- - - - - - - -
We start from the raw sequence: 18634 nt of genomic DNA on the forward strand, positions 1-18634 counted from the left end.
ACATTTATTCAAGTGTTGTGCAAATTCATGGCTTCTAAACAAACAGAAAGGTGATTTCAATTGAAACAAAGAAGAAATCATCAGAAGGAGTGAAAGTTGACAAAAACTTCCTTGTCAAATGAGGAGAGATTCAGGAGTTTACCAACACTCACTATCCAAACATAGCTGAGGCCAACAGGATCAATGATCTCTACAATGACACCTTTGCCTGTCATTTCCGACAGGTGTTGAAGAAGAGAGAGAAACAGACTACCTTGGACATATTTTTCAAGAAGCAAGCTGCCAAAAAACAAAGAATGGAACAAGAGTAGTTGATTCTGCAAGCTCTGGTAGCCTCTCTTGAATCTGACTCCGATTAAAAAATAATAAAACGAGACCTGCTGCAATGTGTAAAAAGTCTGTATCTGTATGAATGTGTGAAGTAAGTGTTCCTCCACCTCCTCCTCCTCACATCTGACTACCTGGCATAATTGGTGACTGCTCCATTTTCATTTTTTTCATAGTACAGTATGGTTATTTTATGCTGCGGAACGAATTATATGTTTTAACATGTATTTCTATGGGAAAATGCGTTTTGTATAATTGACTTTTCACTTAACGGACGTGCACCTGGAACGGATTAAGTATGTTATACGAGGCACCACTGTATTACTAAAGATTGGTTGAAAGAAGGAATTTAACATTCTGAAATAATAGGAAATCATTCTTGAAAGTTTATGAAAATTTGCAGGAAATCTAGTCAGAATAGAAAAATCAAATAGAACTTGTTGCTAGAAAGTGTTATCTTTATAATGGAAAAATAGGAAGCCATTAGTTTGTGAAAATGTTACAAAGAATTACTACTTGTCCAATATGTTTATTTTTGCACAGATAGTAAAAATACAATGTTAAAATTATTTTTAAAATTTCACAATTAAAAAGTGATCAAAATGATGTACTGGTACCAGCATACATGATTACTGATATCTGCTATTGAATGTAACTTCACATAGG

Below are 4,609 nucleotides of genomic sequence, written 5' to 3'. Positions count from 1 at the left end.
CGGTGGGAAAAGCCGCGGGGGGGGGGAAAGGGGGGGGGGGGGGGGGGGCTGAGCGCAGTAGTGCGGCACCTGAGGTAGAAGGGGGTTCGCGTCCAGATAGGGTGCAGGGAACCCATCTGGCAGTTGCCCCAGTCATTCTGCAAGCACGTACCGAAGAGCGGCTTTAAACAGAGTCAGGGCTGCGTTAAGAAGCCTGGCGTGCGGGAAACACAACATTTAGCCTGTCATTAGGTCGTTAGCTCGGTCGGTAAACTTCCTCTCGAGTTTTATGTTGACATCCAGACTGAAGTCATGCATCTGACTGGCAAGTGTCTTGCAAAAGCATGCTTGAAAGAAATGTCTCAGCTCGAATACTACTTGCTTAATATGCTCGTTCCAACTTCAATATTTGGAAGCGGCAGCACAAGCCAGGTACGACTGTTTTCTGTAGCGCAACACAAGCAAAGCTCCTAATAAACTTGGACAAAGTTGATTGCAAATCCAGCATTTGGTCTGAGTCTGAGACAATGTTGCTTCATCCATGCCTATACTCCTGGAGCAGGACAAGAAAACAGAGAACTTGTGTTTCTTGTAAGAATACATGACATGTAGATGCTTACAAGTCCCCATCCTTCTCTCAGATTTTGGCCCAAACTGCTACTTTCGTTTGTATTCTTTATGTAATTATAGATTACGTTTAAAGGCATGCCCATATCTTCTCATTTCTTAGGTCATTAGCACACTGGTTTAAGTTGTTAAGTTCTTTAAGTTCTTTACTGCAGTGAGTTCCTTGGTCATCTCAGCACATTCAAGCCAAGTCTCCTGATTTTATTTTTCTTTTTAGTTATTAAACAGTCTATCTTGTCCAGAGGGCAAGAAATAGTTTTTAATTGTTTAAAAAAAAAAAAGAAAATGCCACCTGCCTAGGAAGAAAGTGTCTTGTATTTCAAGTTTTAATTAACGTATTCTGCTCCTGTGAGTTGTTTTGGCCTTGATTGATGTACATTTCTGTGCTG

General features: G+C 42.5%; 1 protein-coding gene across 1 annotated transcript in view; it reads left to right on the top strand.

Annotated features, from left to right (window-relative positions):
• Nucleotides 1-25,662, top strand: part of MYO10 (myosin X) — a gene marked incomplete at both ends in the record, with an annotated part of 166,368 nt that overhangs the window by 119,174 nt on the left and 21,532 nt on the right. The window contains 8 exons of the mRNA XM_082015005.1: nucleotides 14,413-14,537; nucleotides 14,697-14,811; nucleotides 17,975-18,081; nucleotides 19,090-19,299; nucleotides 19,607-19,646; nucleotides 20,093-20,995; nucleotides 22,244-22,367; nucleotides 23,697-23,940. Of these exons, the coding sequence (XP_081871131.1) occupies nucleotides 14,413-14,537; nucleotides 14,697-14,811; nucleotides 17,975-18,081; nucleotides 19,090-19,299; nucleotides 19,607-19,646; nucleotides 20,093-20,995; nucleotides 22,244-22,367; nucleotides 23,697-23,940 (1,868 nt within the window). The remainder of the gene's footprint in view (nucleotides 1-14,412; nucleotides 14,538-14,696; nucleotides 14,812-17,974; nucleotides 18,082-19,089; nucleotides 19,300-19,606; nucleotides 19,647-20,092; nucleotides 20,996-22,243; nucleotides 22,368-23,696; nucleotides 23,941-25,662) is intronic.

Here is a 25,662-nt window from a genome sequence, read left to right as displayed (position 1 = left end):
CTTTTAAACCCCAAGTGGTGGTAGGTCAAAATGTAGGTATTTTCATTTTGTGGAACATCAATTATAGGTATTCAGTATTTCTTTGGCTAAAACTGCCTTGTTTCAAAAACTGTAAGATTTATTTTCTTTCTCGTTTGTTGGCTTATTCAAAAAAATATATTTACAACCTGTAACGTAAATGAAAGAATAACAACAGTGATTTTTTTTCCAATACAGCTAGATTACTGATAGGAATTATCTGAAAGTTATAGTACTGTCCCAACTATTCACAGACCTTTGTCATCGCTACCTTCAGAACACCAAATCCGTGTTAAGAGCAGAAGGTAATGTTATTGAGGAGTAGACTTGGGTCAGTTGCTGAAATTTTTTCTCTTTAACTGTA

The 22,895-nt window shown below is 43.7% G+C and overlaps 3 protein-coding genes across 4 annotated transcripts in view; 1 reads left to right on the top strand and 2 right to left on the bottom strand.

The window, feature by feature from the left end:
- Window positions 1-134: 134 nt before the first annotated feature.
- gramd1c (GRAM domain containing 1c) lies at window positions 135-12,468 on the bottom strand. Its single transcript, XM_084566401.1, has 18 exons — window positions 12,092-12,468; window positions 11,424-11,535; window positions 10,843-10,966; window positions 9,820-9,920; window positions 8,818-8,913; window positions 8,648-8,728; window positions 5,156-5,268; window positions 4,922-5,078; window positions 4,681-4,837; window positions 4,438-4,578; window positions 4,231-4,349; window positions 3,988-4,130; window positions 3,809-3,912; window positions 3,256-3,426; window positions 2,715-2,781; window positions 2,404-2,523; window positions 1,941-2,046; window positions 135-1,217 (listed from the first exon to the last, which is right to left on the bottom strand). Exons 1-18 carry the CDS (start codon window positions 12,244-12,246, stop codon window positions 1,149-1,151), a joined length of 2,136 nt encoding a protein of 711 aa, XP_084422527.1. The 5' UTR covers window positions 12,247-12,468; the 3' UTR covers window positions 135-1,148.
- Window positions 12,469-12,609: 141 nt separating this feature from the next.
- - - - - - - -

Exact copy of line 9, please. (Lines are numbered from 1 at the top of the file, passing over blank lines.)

CTTTTAAACCCCAAGTGGTGGTAGGTCAAAATGTAGGTATTTTCATTTTGTGGAACATCAATTATAGGTATTCAGTATTTCTTTGGCTAAAACTGCCTTGTTTCAAAAACTGTAAGATTTATTTTCTTTCTCGTTTGTTGGCTTATTCAAAAAAATATATTTACAACCTGTAACGTAAATGAAAGAATAACAACAGTGATTTTTTTTCCAATACAGCTAGATTACTGATAGGAATTATCTGAAAGTTATAGTACTGTCCCAACTATTCACAGACCTTTGTCATCGCTACCTTCAGAACACCAAATCCGTGTTAAGAGCAGAAGGTAATGTTATTGAGGAGTAGACTTGGGTCAGTTGCTGAAATTTTTTCTCTTTAACTGTA